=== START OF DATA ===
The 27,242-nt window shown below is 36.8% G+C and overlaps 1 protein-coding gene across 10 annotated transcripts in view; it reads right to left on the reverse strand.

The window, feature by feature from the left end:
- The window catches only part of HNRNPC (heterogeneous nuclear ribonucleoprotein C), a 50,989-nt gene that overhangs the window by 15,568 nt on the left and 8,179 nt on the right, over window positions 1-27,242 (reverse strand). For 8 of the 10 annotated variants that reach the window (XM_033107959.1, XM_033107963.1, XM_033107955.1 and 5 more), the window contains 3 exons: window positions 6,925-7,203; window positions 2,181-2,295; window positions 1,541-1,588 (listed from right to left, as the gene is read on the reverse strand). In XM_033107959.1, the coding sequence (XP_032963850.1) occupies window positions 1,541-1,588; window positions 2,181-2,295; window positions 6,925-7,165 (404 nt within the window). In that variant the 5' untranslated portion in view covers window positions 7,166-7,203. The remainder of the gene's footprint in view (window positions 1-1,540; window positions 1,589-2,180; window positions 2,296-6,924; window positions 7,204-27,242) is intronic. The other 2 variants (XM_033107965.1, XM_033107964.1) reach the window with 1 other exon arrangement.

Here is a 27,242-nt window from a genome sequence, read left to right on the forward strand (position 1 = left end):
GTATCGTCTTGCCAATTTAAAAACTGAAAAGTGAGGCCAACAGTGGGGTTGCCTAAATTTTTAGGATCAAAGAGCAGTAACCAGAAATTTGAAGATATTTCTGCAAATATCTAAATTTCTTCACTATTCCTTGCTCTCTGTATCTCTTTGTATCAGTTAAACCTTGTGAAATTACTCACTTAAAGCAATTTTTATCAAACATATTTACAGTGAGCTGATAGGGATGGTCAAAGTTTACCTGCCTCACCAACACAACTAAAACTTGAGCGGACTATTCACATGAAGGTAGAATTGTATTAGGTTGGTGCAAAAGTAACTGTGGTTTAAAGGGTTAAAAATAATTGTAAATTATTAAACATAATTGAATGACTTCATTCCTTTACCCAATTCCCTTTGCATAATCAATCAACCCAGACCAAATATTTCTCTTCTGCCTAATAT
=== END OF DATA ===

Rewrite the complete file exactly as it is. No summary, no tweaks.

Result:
The 27,242-nt window shown below is 36.8% G+C and overlaps 1 protein-coding gene across 10 annotated transcripts in view; it reads right to left on the reverse strand.

The window, feature by feature from the left end:
- The window catches only part of HNRNPC (heterogeneous nuclear ribonucleoprotein C), a 50,989-nt gene that overhangs the window by 15,568 nt on the left and 8,179 nt on the right, over window positions 1-27,242 (reverse strand). For 8 of the 10 annotated variants that reach the window (XM_033107959.1, XM_033107963.1, XM_033107955.1 and 5 more), the window contains 3 exons: window positions 6,925-7,203; window positions 2,181-2,295; window positions 1,541-1,588 (listed from right to left, as the gene is read on the reverse strand). In XM_033107959.1, the coding sequence (XP_032963850.1) occupies window positions 1,541-1,588; window positions 2,181-2,295; window positions 6,925-7,165 (404 nt within the window). In that variant the 5' untranslated portion in view covers window positions 7,166-7,203. The remainder of the gene's footprint in view (window positions 1-1,540; window positions 1,589-2,180; window positions 2,296-6,924; window positions 7,204-27,242) is intronic. The other 2 variants (XM_033107965.1, XM_033107964.1) reach the window with 1 other exon arrangement.

Here is a 27,242-nt window from a genome sequence, read left to right on the forward strand (position 1 = left end):
GTATCGTCTTGCCAATTTAAAAACTGAAAAGTGAGGCCAACAGTGGGGTTGCCTAAATTTTTAGGATCAAAGAGCAGTAACCAGAAATTTGAAGATATTTCTGCAAATATCTAAATTTCTTCACTATTCCTTGCTCTCTGTATCTCTTTGTATCAGTTAAACCTTGTGAAATTACTCACTTAAAGCAATTTTTATCAAACATATTTACAGTGAGCTGATAGGGATGGTCAAAGTTTACCTGCCTCACCAACACAACTAAAACTTGAGCGGACTATTCACATGAAGGTAGAATTGTATTAGGTTGGTGCAAAAGTAACTGTGGTTTAAAGGGTTAAAAATAATTGTAAATTATTAAACATAATTGAATGACTTCATTCCTTTACCCAATTCCCTTTGCATAATCAATCAACCCAGACCAAATATTTCTCTTCTGCCTAATAT